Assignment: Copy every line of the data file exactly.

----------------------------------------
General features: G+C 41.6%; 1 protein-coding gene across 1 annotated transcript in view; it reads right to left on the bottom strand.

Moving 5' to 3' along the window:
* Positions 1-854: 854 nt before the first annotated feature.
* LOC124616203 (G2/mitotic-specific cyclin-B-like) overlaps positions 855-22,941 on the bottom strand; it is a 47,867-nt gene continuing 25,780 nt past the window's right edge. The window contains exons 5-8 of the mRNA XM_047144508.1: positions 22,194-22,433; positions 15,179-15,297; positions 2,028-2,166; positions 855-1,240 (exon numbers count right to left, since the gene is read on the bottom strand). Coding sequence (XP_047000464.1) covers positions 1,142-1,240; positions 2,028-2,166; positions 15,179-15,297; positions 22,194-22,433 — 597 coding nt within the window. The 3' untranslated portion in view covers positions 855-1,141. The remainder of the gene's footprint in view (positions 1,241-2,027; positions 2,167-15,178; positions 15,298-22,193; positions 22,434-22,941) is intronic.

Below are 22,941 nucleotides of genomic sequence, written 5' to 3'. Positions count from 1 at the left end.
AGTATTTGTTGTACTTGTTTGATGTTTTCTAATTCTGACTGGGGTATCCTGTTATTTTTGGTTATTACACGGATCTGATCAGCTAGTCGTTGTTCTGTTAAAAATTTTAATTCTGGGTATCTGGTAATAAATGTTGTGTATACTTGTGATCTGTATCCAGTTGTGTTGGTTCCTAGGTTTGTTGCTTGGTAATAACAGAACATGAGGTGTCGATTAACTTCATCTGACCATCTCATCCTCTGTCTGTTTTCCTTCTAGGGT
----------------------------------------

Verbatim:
General features: G+C 41.6%; 1 protein-coding gene across 1 annotated transcript in view; it reads right to left on the bottom strand.

Moving 5' to 3' along the window:
* Positions 1-854: 854 nt before the first annotated feature.
* LOC124616203 (G2/mitotic-specific cyclin-B-like) overlaps positions 855-22,941 on the bottom strand; it is a 47,867-nt gene continuing 25,780 nt past the window's right edge. The window contains exons 5-8 of the mRNA XM_047144508.1: positions 22,194-22,433; positions 15,179-15,297; positions 2,028-2,166; positions 855-1,240 (exon numbers count right to left, since the gene is read on the bottom strand). Coding sequence (XP_047000464.1) covers positions 1,142-1,240; positions 2,028-2,166; positions 15,179-15,297; positions 22,194-22,433 — 597 coding nt within the window. The 3' untranslated portion in view covers positions 855-1,141. The remainder of the gene's footprint in view (positions 1,241-2,027; positions 2,167-15,178; positions 15,298-22,193; positions 22,434-22,941) is intronic.

Below are 22,941 nucleotides of genomic sequence, written 5' to 3'. Positions count from 1 at the left end.
AGTATTTGTTGTACTTGTTTGATGTTTTCTAATTCTGACTGGGGTATCCTGTTATTTTTGGTTATTACACGGATCTGATCAGCTAGTCGTTGTTCTGTTAAAAATTTTAATTCTGGGTATCTGGTAATAAATGTTGTGTATACTTGTGATCTGTATCCAGTTGTGTTGGTTCCTAGGTTTGTTGCTTGGTAATAACAGAACATGAGGTGTCGATTAACTTCATCTGACCATCTCATCCTCTGTCTGTTTTCCTTCTAGGGT